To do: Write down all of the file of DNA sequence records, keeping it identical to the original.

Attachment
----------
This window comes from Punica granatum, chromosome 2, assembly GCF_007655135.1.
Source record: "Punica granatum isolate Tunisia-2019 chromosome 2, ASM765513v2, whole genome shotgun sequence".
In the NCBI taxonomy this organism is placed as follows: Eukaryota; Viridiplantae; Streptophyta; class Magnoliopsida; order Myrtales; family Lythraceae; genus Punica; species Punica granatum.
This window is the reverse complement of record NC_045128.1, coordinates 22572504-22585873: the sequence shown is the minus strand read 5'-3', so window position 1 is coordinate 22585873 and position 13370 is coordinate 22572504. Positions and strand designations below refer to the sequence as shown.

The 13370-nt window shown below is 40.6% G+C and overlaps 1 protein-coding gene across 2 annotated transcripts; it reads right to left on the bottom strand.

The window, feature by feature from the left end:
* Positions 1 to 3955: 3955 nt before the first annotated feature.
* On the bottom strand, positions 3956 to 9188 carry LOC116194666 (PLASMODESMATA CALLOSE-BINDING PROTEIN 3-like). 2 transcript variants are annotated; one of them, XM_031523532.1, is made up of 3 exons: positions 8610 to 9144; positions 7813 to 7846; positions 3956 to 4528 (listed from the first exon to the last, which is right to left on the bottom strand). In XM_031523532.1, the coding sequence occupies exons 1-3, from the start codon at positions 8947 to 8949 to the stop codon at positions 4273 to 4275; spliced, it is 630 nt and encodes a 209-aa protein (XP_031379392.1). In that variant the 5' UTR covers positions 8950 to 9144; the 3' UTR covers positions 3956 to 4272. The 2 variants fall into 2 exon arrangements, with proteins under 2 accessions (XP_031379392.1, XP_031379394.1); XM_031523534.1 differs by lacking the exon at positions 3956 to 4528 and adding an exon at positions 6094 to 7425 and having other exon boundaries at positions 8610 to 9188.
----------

This window comes from Punica granatum, chromosome 2, assembly GCF_007655135.1.
Source record: "Punica granatum isolate Tunisia-2019 chromosome 2, ASM765513v2, whole genome shotgun sequence".
In the NCBI taxonomy this organism is placed as follows: Eukaryota; Viridiplantae; Streptophyta; class Magnoliopsida; order Myrtales; family Lythraceae; genus Punica; species Punica granatum.
This window is the reverse complement of record NC_045128.1, coordinates 22572504-22585873: the sequence shown is the minus strand read 5'-3', so window position 1 is coordinate 22585873 and position 13370 is coordinate 22572504. Positions and strand designations below refer to the sequence as shown.

The 13370-nt window shown below is 40.6% G+C and overlaps 1 protein-coding gene across 2 annotated transcripts; it reads right to left on the bottom strand.

The window, feature by feature from the left end:
* Positions 1 to 3955: 3955 nt before the first annotated feature.
* On the bottom strand, positions 3956 to 9188 carry LOC116194666 (PLASMODESMATA CALLOSE-BINDING PROTEIN 3-like). 2 transcript variants are annotated; one of them, XM_031523532.1, is made up of 3 exons: positions 8610 to 9144; positions 7813 to 7846; positions 3956 to 4528 (listed from the first exon to the last, which is right to left on the bottom strand). In XM_031523532.1, the coding sequence occupies exons 1-3, from the start codon at positions 8947 to 8949 to the stop codon at positions 4273 to 4275; spliced, it is 630 nt and encodes a 209-aa protein (XP_031379392.1). In that variant the 5' UTR covers positions 8950 to 9144; the 3' UTR covers positions 3956 to 4272. The 2 variants fall into 2 exon arrangements, with proteins under 2 accessions (XP_031379392.1, XP_031379394.1); XM_031523534.1 differs by lacking the exon at positions 3956 to 4528 and adding an exon at positions 6094 to 7425 and having other exon boundaries at positions 8610 to 9188.